3

We're working on the design and organization of our documentation. The current structure is something like this:

  • General info on topic
    • specialized sub-topic 1
    • specialized sub-topic 2
    • specialized sub-topic 3

(Note that "General info on topic" is itself nested under a much broader topic, so that "specialized sub-topic 1" is at the 3rd level, but I can't make the markdown represent that.)

The question is whether to keep this multi-page, nested format or combine all the content into one page with a Table of Contents at the top.

My previous experience as a journalist tells me that readership drops off the longer your content piece (hence our current organization). But I recognize that things may have changed a little from the ink-on-paper paradigm. I've tried to do some research, but most of what I'm finding seems to be in a much more commercial context ("don't put all your ads above the fold" and so on) or about infini-scroll. This question touches on the subject, but doesn't quite address what I need.

So: long multi-topic docs pages, or short topic-specific pages? I'm hoping for studies & statistics, but will settle for anecdotal experience.

1

Agreed on previous conclusions. But then when having multiple short topics you should alow users to quickly move from one topic to another.

So having clear and visible menus, search, categorization, recommended topics on bottom, next / prev topic and other types of navigation that you will find appropriate can help.

Having real time response site in React or similiar technology, or in general having really quick response time helps a lot also.

0

Your previous experience tells you right:) According to HP article in reading and visualising data, people only take in 20% of what they read (and 80% of what they do and see):

https://policyviz.com/wp-content/uploads/2015/10/power-of-visual-communication.pdf

So if I were a reader, I would prefer to have multiple, but concise and short paragraphs or pages on each topic, perhaps even with graphics on them to show me examples that I can take in quickly, without my mind starting to wander off.

Hope this helps.

0

The short answer (as often happens) would be "it depends on your use cases". In particular, you need to think what particular affordances would be important for accessing your documentation.

Splitting text into manageable sub-sections has been called chunking in literature and has been researched quite extensively. For a few examples of such research with practical implications, have a look at these articles.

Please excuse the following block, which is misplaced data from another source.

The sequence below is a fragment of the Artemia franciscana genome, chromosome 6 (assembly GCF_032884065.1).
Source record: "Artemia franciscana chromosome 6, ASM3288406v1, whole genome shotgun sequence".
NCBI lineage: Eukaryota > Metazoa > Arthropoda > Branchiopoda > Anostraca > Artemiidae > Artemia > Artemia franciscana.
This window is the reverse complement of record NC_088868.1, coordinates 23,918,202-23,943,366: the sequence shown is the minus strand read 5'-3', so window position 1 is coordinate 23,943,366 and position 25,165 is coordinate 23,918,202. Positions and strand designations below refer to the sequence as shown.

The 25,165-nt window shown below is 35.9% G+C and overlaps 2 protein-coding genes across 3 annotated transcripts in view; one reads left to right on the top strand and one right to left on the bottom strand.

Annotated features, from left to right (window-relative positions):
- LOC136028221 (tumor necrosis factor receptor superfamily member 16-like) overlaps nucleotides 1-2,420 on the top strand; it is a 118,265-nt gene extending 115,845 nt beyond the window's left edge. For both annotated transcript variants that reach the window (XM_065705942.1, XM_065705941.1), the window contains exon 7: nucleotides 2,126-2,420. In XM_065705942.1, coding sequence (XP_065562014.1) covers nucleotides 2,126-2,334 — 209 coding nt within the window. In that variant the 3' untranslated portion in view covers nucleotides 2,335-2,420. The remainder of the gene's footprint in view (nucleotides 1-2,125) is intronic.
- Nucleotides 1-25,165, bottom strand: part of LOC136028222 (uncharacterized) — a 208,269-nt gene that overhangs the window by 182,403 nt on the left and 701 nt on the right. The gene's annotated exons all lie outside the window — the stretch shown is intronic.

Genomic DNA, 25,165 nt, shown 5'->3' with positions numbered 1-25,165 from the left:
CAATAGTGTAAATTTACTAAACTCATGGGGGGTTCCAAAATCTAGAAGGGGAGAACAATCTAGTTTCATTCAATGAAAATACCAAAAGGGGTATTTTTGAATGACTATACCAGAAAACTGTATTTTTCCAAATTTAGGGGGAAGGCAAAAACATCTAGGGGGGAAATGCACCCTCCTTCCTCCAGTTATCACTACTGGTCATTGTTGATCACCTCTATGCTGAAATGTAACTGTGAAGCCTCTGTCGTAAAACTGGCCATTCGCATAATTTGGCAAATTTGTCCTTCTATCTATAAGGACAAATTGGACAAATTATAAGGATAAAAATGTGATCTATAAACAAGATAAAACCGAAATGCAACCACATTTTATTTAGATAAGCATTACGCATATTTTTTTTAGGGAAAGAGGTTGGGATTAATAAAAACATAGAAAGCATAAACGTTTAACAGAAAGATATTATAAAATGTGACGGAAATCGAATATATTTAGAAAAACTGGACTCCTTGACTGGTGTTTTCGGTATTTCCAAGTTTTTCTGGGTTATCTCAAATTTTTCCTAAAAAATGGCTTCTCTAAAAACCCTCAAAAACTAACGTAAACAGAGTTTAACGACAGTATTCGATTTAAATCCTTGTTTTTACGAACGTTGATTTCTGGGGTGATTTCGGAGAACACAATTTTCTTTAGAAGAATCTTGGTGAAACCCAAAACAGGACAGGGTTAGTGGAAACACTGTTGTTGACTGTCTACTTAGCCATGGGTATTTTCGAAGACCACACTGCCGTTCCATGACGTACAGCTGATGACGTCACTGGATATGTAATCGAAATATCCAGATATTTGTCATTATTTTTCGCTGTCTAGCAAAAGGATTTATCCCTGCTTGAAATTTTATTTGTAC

Whether the chunks are then presented on separate pages that need to be loaded each separately, or a long page with sections and anchors in it is a subsequent question that depends on the use case of your data. There are several obvious advantages of each. For the web there have been different approaches, single-page applications obviously being a prominent trend, which illustrates the range of issues. Here are a few aspects that I consider important.

Single Page

A single page would be advisable when you expect your users to download or print the documentation for offline use. Then they can do this with a very few clicks that do not depend on the number of your topics.

Another advantage of a single text is when it is used for reference. Then it easy to search the entire text with ctrl+f on most reading environments.

A downside is the "back to top" button, mentioned in your link, whereas the actual problem is that you need continuous easy access to your table of contents, and "back to top" is only one (quite old) solution for it.

Multiple pages

Multiple pages would be advisable when you have sections that you want to be readable beginning to end, thus giving users the perception that they have "closed" a topic/section by reading it all.

You would need to be conscious of typical reader screen sizes, as some pages might be so short to appear almost blank, and others might look as long-scrolling pages themselves.

It also would require good connectivity which sometimes (on mobile, in transit) might not be readily available.

Search functionality then does not come as a given by the reader device, and it needs to be available from the web platform.

0

Both.

For example, the MySQL Reference Manual is split into many small pages, but also provides links to the whole text in various formats. This may be more work than you want to spend on it, but providing a link to the whole page as HTML should be pretty trivial.

For me, reading smaller pages is always much better as it allows

  • opening details in a new browser tab
  • bookmarking and linking to parts

Moreover, it loads much faster(*) and you never get lost by unintentionally clicking on the scroll bar.

Anyway, you should make sure, that some global search works well. I usually rely on googling, which works best, unless for private pages.


(*) Ideally, you prefetch the next page and linked pages.

Your Answer

By clicking “Post Your Answer”, you agree to our terms of service, privacy policy and cookie policy

Not the answer you're looking for? Browse other questions tagged or ask your own question.